In Cuba, a self-sustaining, repressive machine (still)

In 1886, Cuba’s liberal reformers and their allies in the international community pressured the Spanish government into abolishing the institution of slavery. Whereas in the United States, the slaves would have to suffer legalized discrimination in the “Jim Crow” South, no such thing would happen in Cuba. The blessings of freedom had been secured for all Cubans. Unfortunately, the liberals’ triumph would be all too short-lived. For nearly 50 years, the Cuban people have been enslaved by a caste of masters (the Communist elite) and slave drivers (the secret police, the bureaucrats, the heads of the CDRs, etc.) who secure the populace’s compliance through state-sanctioned violence, such as the “actos de repudio” (acts of repudiation) and other methods of coercion.

Why? Because brute force is required to maintain any system that institutionalizes the violation of individual rights.

Since the triumph of the Revolution, the Cuban people, like slaves, have been obligated to work for their overlords. Indeed, there is no clearer proof of the populace’s enslavement than article 45 of the illegitimate socialist constitution which affirms that there is a general obligation to work on the part of the Cuban people for the state.

Why? Because it is immoral to dispose of the fruits of one’s own labor.

Indeed, that is the sole justification left to the Castro brothers and their supporters because communism has generated none of the wealth that was promised.

Now, the regime has decided to increase the rations of its slaves. Working off the assumption that it can buy off the Cuban people’s support with trivial concessions, the regime has created an “opening”. Unsurprisingly, the usual suspects — the academics and the media — are beside themselves. Accepting the morality of the regime’s policies, these rather sordid individuals have glossed over the Castro brothers’ bloody 50-year record to heap praise upon Cuba’s new dictator, Raúl. Disgustingly, a March Associated Press story was even headlined “Thanks Raul: Cubans Can Stay in Hotels.” When I first read that article, I wondered how someone could be so crass as to expect the Cuban people to be grateful to their oppressor. Then, I thought to myself that the writer of that article probably does not realize the nature of the very repressive machinery that forces the Cuban people to live in bondage. Or, worse, he is aware of it and finds their oppression an acceptable price to see his infirm ideals put into action.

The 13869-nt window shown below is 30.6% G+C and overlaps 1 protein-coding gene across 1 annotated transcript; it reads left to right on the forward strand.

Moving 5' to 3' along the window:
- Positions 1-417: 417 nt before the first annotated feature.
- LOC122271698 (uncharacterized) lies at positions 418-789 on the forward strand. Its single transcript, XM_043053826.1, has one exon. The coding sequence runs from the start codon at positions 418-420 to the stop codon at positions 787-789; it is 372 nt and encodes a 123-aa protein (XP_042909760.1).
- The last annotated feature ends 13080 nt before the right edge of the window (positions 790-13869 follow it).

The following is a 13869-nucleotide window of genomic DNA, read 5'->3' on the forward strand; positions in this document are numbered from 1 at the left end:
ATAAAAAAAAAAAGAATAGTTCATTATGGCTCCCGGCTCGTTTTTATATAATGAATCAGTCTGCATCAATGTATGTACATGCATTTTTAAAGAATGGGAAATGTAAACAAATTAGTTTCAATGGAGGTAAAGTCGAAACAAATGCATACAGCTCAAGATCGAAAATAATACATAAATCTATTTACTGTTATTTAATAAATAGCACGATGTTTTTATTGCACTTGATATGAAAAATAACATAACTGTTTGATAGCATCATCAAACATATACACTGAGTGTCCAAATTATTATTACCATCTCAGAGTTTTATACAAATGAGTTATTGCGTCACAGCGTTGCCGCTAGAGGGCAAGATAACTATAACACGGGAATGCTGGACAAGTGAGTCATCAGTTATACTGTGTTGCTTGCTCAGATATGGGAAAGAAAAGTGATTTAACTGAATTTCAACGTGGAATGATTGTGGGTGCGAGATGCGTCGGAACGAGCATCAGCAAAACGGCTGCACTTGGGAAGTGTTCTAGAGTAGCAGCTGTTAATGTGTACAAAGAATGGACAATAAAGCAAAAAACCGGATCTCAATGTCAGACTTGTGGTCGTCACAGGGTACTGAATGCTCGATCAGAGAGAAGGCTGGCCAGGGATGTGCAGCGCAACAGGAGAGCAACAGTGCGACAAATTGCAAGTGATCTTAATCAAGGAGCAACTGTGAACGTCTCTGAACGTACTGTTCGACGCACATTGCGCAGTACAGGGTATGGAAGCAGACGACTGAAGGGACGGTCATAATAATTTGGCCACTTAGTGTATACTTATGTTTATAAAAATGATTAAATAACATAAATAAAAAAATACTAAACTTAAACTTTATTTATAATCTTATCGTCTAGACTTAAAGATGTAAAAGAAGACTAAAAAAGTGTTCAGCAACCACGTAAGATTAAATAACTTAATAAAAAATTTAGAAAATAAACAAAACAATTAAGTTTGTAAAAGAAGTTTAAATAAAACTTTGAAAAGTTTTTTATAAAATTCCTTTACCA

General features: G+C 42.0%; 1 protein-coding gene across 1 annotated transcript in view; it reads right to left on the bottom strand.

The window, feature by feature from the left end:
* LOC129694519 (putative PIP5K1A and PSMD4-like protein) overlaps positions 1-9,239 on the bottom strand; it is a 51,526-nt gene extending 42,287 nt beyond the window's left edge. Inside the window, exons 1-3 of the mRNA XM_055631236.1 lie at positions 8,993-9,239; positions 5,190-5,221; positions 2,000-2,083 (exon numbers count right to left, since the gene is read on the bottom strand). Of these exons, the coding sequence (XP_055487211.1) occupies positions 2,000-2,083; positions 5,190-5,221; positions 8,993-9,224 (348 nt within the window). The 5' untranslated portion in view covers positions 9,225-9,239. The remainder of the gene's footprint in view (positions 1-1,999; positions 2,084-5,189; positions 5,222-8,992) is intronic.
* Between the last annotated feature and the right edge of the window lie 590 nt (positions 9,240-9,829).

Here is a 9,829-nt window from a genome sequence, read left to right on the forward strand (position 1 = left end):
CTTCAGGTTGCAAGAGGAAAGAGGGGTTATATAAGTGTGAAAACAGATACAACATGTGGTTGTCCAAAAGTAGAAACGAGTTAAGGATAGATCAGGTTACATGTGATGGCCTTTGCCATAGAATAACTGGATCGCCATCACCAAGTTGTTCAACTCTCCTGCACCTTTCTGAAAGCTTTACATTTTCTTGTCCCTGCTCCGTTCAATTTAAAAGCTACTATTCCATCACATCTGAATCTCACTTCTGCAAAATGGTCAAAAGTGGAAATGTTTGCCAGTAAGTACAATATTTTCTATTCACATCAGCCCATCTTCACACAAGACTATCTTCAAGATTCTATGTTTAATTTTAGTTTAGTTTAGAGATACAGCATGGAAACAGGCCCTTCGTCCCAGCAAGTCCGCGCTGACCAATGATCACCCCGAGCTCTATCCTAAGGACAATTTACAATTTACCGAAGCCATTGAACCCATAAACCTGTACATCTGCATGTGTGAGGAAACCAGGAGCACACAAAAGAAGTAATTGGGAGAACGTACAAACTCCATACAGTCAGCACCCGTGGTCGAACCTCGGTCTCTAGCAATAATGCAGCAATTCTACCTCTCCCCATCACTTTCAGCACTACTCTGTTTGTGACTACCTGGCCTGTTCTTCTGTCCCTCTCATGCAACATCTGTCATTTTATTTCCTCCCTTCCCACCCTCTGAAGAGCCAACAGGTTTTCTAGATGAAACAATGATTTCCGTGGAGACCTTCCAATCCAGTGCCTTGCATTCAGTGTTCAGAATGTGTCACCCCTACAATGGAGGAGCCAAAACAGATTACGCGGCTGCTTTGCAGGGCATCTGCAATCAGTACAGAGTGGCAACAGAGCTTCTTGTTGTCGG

The fundamental truth, however, is that communism is not a moral system. No one has a right to coerce another person to work for his own benefit. Despite all the praise that has been heaped on Raúl’s recent wave of reforms, the incontrovertible truth is that the Cuban people remain enslaved. Freedom is not freedom to make insignificant choices about where we can go or what trinkets we can buy (though not afford), as the regime and its supporters would have us believe; rather, it is complete and indivisible power over the whole of our lives. Freedom consists of our right to determine what we do with our lives, and for the ends that we each determine to be fit.

After close to five decades of Communist oppression, the Cuban people deserve a government that respects their individual rights. More of the same by a different name is not the solution. If the current socialist experiment were to be continued, even in a watered-down form, nothing would change but the face of the despot that oppresses the Cuban people. The paper limitations of a constitution cannot protect one from an omnipotent state with the power of life and death over its people. The only real prescription for Cuba’s problem is a healthy dose of capitalism and liberal-democracy.

The Cuban people’s struggle to regain their lost freedom will be a difficult one. They will need support from abroad. The international community must stop naively swallowing Raúl’s new, “more palatable spin” on the same murderous dictatorship. Forgiving the past atrocities of this regime is treason to the thousands of victims that it has accrued. We should not be satisfied with the repackaged lies the same regime presents to the world to hide their human rights abuses. We should accept nothing less than a government that stands up for freedom and individual rights. After the nightmare of socialism, Cubans deserve the chance to live out the dreams that have kept them going.

Michael Fernández is a 2007 graduate of the Yale College.

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